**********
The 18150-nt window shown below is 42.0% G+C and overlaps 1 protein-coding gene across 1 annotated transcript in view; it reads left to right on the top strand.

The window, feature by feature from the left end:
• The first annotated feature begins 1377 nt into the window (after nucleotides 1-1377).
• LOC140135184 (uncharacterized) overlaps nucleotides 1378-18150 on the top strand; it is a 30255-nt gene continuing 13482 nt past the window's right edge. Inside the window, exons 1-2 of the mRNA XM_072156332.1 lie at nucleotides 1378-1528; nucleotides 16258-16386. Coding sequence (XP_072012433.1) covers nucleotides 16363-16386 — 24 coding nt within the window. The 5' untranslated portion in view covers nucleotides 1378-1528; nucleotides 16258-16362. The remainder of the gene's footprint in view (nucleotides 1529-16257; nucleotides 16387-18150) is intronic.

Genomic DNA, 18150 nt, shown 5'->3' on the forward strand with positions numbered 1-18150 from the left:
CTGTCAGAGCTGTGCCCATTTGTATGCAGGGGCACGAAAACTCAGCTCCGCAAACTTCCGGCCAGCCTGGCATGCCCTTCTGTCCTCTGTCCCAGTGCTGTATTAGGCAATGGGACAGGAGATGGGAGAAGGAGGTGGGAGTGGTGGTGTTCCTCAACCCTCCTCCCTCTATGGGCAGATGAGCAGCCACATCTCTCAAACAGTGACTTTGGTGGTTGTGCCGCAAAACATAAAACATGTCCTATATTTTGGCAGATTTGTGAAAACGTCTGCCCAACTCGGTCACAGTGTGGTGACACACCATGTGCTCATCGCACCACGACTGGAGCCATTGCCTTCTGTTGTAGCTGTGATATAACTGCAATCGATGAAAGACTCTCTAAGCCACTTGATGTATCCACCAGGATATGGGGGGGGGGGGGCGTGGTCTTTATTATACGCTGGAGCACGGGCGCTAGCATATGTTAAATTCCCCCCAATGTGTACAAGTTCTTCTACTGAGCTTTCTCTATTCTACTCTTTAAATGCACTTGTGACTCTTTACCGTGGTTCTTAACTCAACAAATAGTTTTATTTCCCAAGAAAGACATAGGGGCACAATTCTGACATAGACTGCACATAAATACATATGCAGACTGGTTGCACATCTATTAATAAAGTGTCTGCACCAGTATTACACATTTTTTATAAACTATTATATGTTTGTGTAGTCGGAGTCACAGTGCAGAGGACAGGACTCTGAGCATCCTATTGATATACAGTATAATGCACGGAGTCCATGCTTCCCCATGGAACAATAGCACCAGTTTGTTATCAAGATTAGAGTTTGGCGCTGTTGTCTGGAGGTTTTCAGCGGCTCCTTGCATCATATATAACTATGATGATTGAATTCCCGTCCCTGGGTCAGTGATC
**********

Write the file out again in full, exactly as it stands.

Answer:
The 18150-nt window shown below is 42.0% G+C and overlaps 1 protein-coding gene across 1 annotated transcript in view; it reads left to right on the top strand.

The window, feature by feature from the left end:
• The first annotated feature begins 1377 nt into the window (after nucleotides 1-1377).
• LOC140135184 (uncharacterized) overlaps nucleotides 1378-18150 on the top strand; it is a 30255-nt gene continuing 13482 nt past the window's right edge. Inside the window, exons 1-2 of the mRNA XM_072156332.1 lie at nucleotides 1378-1528; nucleotides 16258-16386. Coding sequence (XP_072012433.1) covers nucleotides 16363-16386 — 24 coding nt within the window. The 5' untranslated portion in view covers nucleotides 1378-1528; nucleotides 16258-16362. The remainder of the gene's footprint in view (nucleotides 1529-16257; nucleotides 16387-18150) is intronic.

Genomic DNA, 18150 nt, shown 5'->3' on the forward strand with positions numbered 1-18150 from the left:
CTGTCAGAGCTGTGCCCATTTGTATGCAGGGGCACGAAAACTCAGCTCCGCAAACTTCCGGCCAGCCTGGCATGCCCTTCTGTCCTCTGTCCCAGTGCTGTATTAGGCAATGGGACAGGAGATGGGAGAAGGAGGTGGGAGTGGTGGTGTTCCTCAACCCTCCTCCCTCTATGGGCAGATGAGCAGCCACATCTCTCAAACAGTGACTTTGGTGGTTGTGCCGCAAAACATAAAACATGTCCTATATTTTGGCAGATTTGTGAAAACGTCTGCCCAACTCGGTCACAGTGTGGTGACACACCATGTGCTCATCGCACCACGACTGGAGCCATTGCCTTCTGTTGTAGCTGTGATATAACTGCAATCGATGAAAGACTCTCTAAGCCACTTGATGTATCCACCAGGATATGGGGGGGGGGGGGCGTGGTCTTTATTATACGCTGGAGCACGGGCGCTAGCATATGTTAAATTCCCCCCAATGTGTACAAGTTCTTCTACTGAGCTTTCTCTATTCTACTCTTTAAATGCACTTGTGACTCTTTACCGTGGTTCTTAACTCAACAAATAGTTTTATTTCCCAAGAAAGACATAGGGGCACAATTCTGACATAGACTGCACATAAATACATATGCAGACTGGTTGCACATCTATTAATAAAGTGTCTGCACCAGTATTACACATTTTTTATAAACTATTATATGTTTGTGTAGTCGGAGTCACAGTGCAGAGGACAGGACTCTGAGCATCCTATTGATATACAGTATAATGCACGGAGTCCATGCTTCCCCATGGAACAATAGCACCAGTTTGTTATCAAGATTAGAGTTTGGCGCTGTTGTCTGGAGGTTTTCAGCGGCTCCTTGCATCATATATAACTATGATGATTGAATTCCCGTCCCTGGGTCAGTGATC